Need to Move Past Family’s Negative Voices About Appearance

By February 25, 2013

I have always been concerned with my weight because it seems like I can eat everything right, and exercise just the right amount, and still be fat but only in the stomach area. I do have hypothyroidism, asthma, depression, ADHD, allergies and am allergic to milk. I get really frustrated about my weight, especially since I was little. My mom always focused so much on my weight. If she thought I was getting fat, she eliminated certain foods from my diet she felt I shouldn’t be eating. My stepdad told me he thought I was just an emotional eater, but then called me “fat” names. Even though I am 24, my mother says that I need to diet because I am fat. She has always eaten very little and described herself as fat when she wasn’t. At 55 she is wearing “juniors” clothing. I don’t think that is fat. I am afraid to get fat. My aunt (my moms sister) was always big, say around ***lbs and her daughter as well. I was always afraid to get that big because it not healthy and gross!! I am afraid that if I don’t take care of myself, I could have a heart attack like my biological father who died at age 33 when I was 4. I have been through a lot in my 24 years, with an alcoholic father, abuse, and then having great support from my father. It is so confusing and I don’t know what to do. Right now my BMI say I am obese because I am 5’7″ and ***lbs but I have a lot of muscle. I can squat 300lbs. I was in track and field and cross country and am still pretty active now. I don’t like to not be active. It makes my ADHD worse and I can’t study for my classes in college. I know it will work out but, I just need some advice. Thank you. – Samantha

Dear Samantha,

Thank you for writing to us and sharing some of your story. With your family background, it’s no wonder that you feel confused.

You have reached an age at which you are starting to see the contradictory and mixed up messages you received growing up. That is a really important BIG step! Keep working to discern the truth. Clearly, your mother has eating and body image issues, and her only weight problems were the fears in her mind. On the other hand, you have family members who have health issues related to unhealthy weight gain, and your biological father died at a young age. You have swung from foods being tightly controlled by your mother to emotional eating. And there is no excuse for the abusive language your stepfather used towards you, which understandably has shaped how you view yourself.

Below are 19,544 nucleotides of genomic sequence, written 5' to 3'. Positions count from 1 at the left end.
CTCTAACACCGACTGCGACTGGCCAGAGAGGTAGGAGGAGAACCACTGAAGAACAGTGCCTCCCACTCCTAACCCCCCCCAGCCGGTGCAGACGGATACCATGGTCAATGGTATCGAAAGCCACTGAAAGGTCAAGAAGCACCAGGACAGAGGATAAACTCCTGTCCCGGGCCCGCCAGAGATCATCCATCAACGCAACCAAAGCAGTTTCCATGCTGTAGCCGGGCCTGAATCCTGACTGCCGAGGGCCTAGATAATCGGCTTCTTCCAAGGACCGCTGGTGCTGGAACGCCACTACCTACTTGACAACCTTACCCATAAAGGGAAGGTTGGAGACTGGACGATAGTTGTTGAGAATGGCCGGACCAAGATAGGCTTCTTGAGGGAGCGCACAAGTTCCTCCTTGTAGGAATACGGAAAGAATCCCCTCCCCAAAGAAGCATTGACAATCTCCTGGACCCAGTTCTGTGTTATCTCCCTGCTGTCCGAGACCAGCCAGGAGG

I sense from your letter that you are fighting to do the right thing and not listen to your family’s negative voices about appearance. It is wonderful that you enjoy being physically active. Not only is it good for your physical health, but it is beneficial to your mental health and emotional well being (acting as a natural anti-depressant). So keep at it. You don’t mention how your eating is right now, but strive to eat intuitively and make healthy choices 90% of the time. Your mother is wrong. Dieting doesn’t work. Ninety-five percent of people who lose weight on diets gain it all back (often with added pounds). Check out the article “Eleven Keys to a Healthy Lifestyle” for general guidelines in learning how to eat healthfully—without obsession. I’d also recommend the book HEAL by Allie Marie Smith, which explores some of the emotional issues related to eating.

When you take good care of your body, your weight will settle at its natural point. That won’t be the same for two people of the same height—due to different body types, frames and metabolisms. In your case, hypothyroidism and any medications you might be on also have an effect. I am sorry that your parents have embraced the cultural lies that everyone is supposed to be “media” thin. The reality is that each body is uniquely designed and amazing. Appreciate all your body does for you every day. Here at FINDINGbalance, we focus on health, not a specific weight or pants size.

Have confidence in knowing that you are already taking some positive steps. Consider talking to a counselor while you are in college, however, to work through your fears and confusion. The past does not have to define your future. Keep pressing on towards health and balance.